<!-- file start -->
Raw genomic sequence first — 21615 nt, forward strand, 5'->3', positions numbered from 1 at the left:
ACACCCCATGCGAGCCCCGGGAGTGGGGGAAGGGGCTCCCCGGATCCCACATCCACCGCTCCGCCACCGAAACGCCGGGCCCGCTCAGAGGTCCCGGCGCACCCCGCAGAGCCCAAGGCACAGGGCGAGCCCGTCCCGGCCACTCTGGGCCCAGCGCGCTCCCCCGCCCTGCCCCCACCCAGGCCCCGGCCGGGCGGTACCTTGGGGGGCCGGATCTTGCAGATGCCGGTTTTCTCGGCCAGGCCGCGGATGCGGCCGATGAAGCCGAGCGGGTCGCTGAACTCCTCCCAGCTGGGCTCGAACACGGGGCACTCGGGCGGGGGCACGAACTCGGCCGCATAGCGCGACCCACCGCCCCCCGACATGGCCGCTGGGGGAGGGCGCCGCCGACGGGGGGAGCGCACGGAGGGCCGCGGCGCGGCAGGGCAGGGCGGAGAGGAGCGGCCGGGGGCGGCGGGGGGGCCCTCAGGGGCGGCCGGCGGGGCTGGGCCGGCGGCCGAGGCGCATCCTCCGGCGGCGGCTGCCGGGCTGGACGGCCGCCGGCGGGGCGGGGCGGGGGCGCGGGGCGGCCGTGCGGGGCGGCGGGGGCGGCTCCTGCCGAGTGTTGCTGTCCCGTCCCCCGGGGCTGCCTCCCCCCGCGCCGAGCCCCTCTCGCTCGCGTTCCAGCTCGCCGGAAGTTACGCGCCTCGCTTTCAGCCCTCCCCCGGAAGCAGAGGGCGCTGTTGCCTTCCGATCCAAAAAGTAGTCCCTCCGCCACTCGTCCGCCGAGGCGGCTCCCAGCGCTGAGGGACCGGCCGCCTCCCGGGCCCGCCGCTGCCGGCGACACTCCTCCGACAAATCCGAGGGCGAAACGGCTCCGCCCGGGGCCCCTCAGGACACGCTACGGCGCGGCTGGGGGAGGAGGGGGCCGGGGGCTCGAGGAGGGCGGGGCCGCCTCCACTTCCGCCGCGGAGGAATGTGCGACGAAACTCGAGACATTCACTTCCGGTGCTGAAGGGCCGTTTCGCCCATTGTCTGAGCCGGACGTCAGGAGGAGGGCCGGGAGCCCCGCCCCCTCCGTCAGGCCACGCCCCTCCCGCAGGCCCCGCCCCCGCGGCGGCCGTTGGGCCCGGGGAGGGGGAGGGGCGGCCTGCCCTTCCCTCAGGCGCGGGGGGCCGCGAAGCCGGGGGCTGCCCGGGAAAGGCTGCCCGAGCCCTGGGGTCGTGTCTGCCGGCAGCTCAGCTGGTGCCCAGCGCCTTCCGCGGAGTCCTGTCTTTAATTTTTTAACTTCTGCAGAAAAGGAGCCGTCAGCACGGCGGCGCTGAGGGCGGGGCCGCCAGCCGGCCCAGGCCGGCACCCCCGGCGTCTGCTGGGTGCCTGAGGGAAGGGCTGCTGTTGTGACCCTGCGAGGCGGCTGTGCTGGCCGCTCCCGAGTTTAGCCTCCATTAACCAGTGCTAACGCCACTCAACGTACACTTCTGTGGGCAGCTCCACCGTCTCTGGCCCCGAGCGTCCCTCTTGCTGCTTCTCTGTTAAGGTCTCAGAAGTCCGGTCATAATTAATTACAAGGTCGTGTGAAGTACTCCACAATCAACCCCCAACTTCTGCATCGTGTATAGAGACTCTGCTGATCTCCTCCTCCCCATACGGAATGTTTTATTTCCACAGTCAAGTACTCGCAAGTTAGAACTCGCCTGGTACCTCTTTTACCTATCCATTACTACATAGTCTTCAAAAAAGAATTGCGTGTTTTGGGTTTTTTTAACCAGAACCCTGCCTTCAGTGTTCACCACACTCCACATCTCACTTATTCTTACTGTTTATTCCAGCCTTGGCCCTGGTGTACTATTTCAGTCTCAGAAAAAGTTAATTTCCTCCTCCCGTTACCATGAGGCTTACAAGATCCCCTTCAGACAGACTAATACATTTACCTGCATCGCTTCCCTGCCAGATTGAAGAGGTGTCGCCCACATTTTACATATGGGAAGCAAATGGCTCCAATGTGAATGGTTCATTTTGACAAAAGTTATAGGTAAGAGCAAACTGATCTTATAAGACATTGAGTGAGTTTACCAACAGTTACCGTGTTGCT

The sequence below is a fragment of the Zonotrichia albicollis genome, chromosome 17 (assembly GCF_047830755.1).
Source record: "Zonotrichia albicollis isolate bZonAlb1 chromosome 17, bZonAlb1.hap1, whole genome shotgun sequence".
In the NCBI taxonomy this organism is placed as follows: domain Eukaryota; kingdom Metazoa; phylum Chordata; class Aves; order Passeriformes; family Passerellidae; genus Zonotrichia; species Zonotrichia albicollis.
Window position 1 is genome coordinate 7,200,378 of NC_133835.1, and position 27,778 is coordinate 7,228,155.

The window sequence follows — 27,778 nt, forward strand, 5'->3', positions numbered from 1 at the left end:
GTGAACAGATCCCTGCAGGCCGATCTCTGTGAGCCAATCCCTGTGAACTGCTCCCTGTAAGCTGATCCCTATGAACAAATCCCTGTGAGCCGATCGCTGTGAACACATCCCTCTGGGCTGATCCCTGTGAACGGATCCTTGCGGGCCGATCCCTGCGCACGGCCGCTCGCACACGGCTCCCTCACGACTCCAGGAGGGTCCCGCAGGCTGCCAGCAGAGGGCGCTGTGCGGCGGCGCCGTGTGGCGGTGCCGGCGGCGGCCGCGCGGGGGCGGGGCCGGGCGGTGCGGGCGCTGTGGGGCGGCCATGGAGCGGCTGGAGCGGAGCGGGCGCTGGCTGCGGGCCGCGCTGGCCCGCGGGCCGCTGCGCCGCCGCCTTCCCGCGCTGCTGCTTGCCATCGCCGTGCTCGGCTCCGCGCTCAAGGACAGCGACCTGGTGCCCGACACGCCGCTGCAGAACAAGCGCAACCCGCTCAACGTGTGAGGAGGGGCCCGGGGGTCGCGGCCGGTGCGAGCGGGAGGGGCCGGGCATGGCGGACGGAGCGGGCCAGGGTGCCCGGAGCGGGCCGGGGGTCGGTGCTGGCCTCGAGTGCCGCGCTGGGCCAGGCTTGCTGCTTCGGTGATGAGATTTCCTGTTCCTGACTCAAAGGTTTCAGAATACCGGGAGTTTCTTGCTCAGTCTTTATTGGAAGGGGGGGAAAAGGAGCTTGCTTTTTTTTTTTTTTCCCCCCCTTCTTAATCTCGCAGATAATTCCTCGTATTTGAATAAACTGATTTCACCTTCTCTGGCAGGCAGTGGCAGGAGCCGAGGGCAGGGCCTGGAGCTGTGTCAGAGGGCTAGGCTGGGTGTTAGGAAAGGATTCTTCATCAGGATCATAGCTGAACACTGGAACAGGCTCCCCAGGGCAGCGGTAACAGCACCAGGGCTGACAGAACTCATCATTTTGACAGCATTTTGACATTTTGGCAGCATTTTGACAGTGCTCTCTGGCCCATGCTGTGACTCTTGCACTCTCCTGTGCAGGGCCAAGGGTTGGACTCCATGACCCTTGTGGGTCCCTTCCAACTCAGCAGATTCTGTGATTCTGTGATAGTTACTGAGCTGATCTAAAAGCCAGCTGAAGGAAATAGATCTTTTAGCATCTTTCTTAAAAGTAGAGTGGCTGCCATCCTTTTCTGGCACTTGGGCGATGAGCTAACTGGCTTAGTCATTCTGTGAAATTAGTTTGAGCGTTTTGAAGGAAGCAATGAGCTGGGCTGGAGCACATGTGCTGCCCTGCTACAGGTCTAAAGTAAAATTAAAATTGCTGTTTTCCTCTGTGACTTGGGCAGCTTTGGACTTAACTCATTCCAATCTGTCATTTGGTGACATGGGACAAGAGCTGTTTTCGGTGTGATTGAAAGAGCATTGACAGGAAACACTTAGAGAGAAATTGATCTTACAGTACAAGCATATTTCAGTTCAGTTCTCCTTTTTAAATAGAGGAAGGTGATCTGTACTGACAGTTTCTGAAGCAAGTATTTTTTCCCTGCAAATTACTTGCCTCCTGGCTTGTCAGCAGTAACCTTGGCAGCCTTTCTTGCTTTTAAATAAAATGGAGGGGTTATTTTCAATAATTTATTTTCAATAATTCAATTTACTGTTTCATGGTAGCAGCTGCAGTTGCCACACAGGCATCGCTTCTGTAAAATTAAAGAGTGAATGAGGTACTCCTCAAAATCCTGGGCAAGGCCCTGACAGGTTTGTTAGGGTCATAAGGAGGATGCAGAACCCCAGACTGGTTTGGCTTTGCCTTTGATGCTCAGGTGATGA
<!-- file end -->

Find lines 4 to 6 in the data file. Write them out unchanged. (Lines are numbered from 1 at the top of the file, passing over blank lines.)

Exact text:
Source record: "Zonotrichia albicollis isolate bZonAlb1 chromosome 17, bZonAlb1.hap1, whole genome shotgun sequence".
In the NCBI taxonomy this organism is placed as follows: domain Eukaryota; kingdom Metazoa; phylum Chordata; class Aves; order Passeriformes; family Passerellidae; genus Zonotrichia; species Zonotrichia albicollis.
Window position 1 is genome coordinate 7,200,378 of NC_133835.1, and position 27,778 is coordinate 7,228,155.